Sunday, June 17, 2012

Safe Drinking Water and Sanitation as a Human Right

The right to water is a fundamental human right because water is essential for human life. No one can survive without access to clean, safe drinking water. Yet millions of children around the world die every day from polluted water and diseases spread by dirty water. Control over water is often related to questions of power that is easily abused particularly in conflicts between different peoples.

Problems of water are often portrayed as stemming only from natural phenomena such as drought, climate change, or the scarcity of water. But most water shortages and water contamination stem from concrete human actions or policies. Rather than focusing only on water shortages, we need to look at the distribution of existing water supplies and who controls them. Rather than blaming contamination of water on poverty, we also need to look at who is polluting water supplies and why regulatory frameworks are not preventing pollution. Recognizing a human right to water is an important step toward holding decision-makers accountable and recognizing the social and political dimensions of water use and management. Fighting for the right to water promotes access to safe water for all. 



U.N. Human Rights Council Affirms Safe Drinking Water and Sanitation as a Human Right

Nearly eight years after the United Nations said that access to safe, sufficient, and affordable water for personal and domestic uses is a human right, the U.N. Human Rights Council affirmed on September 30, 2010, that safe drinking water and sanitation is a human right.

The council said, "The human right to safe drinking water and sanitation is derived from the right to an adequate standard of living and inextricably related to the right to the highest attainable standard of physical and mental health, as well as the right to life and human dignity." The resolution was passed by consensus, with the support of the United States representative.

The council resolution comes on the heels of a U.N. General Assembly (UNGA) resolution on the right to water and sanitation that was passed on July 28, 2010. In that resolution, the UNGA recognized "the right to safe and clean drinking water and sanitation as a human right that is essential for the full enjoyment of life and all human rights."

The Human Rights Council resolution went further than the UNGA resolution by specifying that a right to safe drinking water has been a part of existing international law. It also reaffirms that governments have the primary responsibility for the realization of all human rights, including the right to water. The council recommends that governments pay particular attention to vulnerable and marginalized groups, adopt effective regulatory frameworks for all service providers, and ensure effective remedies for violations.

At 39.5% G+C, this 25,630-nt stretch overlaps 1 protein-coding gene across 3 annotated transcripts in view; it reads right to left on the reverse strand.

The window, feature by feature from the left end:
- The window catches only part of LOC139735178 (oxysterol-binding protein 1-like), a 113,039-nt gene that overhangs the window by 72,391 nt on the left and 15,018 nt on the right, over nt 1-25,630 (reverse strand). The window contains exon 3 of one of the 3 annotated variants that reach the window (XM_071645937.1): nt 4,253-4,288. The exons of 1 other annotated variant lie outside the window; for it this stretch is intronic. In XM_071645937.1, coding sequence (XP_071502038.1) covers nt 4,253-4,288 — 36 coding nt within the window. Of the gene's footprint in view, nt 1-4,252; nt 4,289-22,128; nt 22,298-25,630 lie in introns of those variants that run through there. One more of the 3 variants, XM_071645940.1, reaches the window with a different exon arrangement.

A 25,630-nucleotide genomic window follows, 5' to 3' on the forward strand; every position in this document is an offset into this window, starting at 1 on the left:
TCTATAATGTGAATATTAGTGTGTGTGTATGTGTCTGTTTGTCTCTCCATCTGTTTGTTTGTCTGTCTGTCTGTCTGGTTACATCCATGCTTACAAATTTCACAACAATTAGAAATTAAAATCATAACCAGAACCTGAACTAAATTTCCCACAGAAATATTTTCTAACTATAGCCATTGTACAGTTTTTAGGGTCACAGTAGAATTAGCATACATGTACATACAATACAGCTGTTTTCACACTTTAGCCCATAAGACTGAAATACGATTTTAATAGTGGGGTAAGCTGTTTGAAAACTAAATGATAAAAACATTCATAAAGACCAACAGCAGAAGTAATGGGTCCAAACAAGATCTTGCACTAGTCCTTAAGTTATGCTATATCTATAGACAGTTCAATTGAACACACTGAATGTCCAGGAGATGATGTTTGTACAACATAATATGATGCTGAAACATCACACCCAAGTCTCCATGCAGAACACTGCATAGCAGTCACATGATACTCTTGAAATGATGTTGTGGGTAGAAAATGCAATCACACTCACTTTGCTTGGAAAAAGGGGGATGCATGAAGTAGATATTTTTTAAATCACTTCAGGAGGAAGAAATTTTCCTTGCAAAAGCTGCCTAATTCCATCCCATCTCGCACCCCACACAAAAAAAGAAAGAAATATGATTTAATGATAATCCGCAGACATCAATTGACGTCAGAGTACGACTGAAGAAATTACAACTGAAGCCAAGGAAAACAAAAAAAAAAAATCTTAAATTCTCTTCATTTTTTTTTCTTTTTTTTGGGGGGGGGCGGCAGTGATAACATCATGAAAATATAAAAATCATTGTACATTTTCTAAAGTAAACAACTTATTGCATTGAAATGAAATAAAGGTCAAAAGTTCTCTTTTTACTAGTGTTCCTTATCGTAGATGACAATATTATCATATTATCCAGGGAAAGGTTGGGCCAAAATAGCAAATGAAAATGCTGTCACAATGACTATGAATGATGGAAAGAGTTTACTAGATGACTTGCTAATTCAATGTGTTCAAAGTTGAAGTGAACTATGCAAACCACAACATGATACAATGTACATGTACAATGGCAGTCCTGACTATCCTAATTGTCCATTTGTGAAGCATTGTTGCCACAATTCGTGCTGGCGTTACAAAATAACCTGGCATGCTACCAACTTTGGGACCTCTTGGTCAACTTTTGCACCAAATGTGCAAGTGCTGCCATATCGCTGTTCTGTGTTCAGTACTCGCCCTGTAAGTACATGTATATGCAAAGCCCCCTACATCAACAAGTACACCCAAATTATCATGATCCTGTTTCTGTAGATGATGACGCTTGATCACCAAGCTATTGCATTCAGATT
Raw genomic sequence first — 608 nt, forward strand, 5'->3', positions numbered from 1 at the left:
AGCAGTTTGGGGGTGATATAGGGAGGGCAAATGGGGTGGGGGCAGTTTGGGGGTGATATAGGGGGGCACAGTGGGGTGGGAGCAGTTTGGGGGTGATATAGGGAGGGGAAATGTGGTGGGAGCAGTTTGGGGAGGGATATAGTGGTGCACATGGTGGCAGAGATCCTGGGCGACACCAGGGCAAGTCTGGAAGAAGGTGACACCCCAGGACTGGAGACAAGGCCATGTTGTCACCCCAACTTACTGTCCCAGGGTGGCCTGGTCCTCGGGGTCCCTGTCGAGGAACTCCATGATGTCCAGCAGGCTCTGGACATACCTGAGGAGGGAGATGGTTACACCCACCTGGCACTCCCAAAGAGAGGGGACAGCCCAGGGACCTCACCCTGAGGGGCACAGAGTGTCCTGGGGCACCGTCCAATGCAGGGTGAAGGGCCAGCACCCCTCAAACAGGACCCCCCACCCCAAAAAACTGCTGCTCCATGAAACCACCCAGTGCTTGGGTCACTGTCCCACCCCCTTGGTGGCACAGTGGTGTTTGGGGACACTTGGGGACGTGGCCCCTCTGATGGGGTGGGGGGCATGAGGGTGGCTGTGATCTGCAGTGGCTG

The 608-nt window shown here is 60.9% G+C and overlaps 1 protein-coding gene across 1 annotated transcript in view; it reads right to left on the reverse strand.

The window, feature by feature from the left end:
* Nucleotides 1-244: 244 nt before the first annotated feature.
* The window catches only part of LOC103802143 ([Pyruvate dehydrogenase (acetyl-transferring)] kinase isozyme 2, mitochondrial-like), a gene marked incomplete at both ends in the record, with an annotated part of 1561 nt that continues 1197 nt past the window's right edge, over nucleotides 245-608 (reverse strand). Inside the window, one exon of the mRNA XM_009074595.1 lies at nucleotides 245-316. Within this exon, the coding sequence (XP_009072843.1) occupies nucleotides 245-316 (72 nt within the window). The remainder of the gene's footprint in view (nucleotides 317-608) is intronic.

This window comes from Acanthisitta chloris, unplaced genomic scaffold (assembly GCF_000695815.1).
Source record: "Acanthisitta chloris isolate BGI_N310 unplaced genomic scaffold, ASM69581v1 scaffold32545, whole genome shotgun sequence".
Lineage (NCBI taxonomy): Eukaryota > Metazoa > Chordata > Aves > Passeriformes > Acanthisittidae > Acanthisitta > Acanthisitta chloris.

In a statement released to welcome the resolution, the U.N. Independent Expert on the human right to access to safe drinking water and sanitation, Catarina de Albuquerque, said that by passing the resolution the United Nations now recognizes that the right to water is a legally binding human right, pointing out that "access to water and sanitation are no longer matters of charity."  

According to de Albuquerque, "the right to water and sanitation is a human right, equal to all other human rights, which implies that it is justiciable and enforceable. Hence from today onwards we have an even greater responsibility to concentrate all our efforts in the implementation and full realization of this essential right."

The UNGA and the council resolutions are a significant step forward for the 884 million people around the world who do not have access to clean water and the more than 2.6 billion people who lack basic sanitation. The resolutions are important for the long journey toward actual water access for those who lack it. Governments still have primary responsibility to fulfill these rights for their people. At the same time, to make the right a reality, the international community needs to continue to support — with international aid — those countries that do not have adequate resources.

Both resolutions provide additional tools for UUSC partners around the world to use in their work promoting and defending the right to water, and this is particularly true for UUSC partners whose governments voted "yes" to these resolutions.

Suren Moodliar, the coordinator of UUSC partner Mass Global Action, commented, "Massachusetts Global Action welcomes the U.N. Human Rights Council's step forward to making the human right to water and sanitation a legally binding obligation of member states. We also recognize that rights are not given from above but asserted from below. For this reason, we support grassroots actions to hold public-sector providers of water accountable for guaranteeing this human right. The Human Rights Council's decision assists grassroots struggles by providing a legal foundation on which communities may press claims. In Boston, this will be useful as we call attention to sharp inequalities in local access to water."

Unitarian Universalist Service Committee

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